Further, if you think you know Angular 2 just because you know Angular 1, or you think Angular 2 will be easy to pick up because you know Angular 1, you are in for a very big surprise.  Many of the concepts are the same.  But since Angular 2 has so many options, you should learn the options well so that you can make an educated decision about which option to use.

What Angular 2 Means for Organizations

Similarly, if you are an organization that is planning to move to Angular 2, don’t expect your programmers to just pick up and move to Angular 2 overnight.  Give them time to learn it.  My recommendation is that you make learning it part of their job while they continue to use Angular 1 for the product you are trying to complete.  We all have time pressure, so you need to factor learning into the schedule.

But Angular 2 may also mean you need to find additional programmers who already have the skills and can transfer the knowledge to your team.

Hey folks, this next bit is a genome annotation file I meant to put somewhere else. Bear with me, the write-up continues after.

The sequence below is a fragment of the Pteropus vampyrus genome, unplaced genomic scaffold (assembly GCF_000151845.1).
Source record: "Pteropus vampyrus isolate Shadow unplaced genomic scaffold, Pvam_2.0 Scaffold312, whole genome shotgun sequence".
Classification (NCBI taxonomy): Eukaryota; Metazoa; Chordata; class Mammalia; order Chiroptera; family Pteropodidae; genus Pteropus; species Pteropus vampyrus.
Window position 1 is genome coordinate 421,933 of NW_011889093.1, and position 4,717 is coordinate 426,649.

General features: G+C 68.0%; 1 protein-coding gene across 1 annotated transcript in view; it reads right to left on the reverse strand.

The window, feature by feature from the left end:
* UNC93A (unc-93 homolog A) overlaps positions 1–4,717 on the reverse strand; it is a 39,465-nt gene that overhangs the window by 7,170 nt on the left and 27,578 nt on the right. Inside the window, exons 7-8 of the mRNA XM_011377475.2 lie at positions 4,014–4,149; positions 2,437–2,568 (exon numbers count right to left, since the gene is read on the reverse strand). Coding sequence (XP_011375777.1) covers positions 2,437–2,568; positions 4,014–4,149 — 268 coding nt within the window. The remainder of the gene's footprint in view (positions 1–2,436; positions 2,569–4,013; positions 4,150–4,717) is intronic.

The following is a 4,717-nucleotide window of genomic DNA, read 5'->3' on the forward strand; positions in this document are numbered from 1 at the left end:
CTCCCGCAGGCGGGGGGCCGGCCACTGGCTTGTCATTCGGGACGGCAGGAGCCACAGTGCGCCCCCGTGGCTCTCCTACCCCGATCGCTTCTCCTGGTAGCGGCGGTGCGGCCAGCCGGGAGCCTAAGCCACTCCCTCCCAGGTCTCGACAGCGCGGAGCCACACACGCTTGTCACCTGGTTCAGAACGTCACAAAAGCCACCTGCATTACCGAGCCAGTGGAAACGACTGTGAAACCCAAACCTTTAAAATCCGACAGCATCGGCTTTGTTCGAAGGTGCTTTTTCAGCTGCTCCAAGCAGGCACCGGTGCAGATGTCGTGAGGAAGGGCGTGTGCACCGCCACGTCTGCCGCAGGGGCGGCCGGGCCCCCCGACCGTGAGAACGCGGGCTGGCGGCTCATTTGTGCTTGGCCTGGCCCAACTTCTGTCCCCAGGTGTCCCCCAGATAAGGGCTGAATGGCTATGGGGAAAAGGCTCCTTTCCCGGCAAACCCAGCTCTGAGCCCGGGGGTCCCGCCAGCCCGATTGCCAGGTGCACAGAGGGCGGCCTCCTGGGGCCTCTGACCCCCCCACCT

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Angular 2 Thoughts
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Angular 2 Thoughts
Description
I was asked this past week what my thoughts were on Angular 2. I wrote early on about my impressions of Angular 2 when it was barely done enough to review. But now that I’ve been working with it for a while and know a bit more, what I want to discuss is more along the line of what it means to the average developer and, more importantly, organizations that are planning to use it.
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DMB Consulting, LLC

About Dave Bush

Dave Bush is a Full Stack ASP.NET developer focusing on ASP.NET, C#, Node.js, JavaScript, HTML, CSS, BootStrap, and Angular.JS. Does your team need additional help in any of the above? Contact Dave today.

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4 Comments on "Angular 2 Thoughts"

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Nicolas Forney
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You didn’t mention the guys from PrimeTek who have an extensive set of components. Have a look at ngPrime project (http://www.primefaces.org/primeng/). It’s probably the current most complete set.

Alain Couniot
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Hi Dave,
Thanks for this well-grounded article. Regarding components, you underscore the scarcity of the offering, currently. This is probably true currently but what about the PrimeNG suite (http://www.primefaces.org/primeng/#/)? I haven’t tried it yet and have no affiliation with them but it seems quite mature and complete …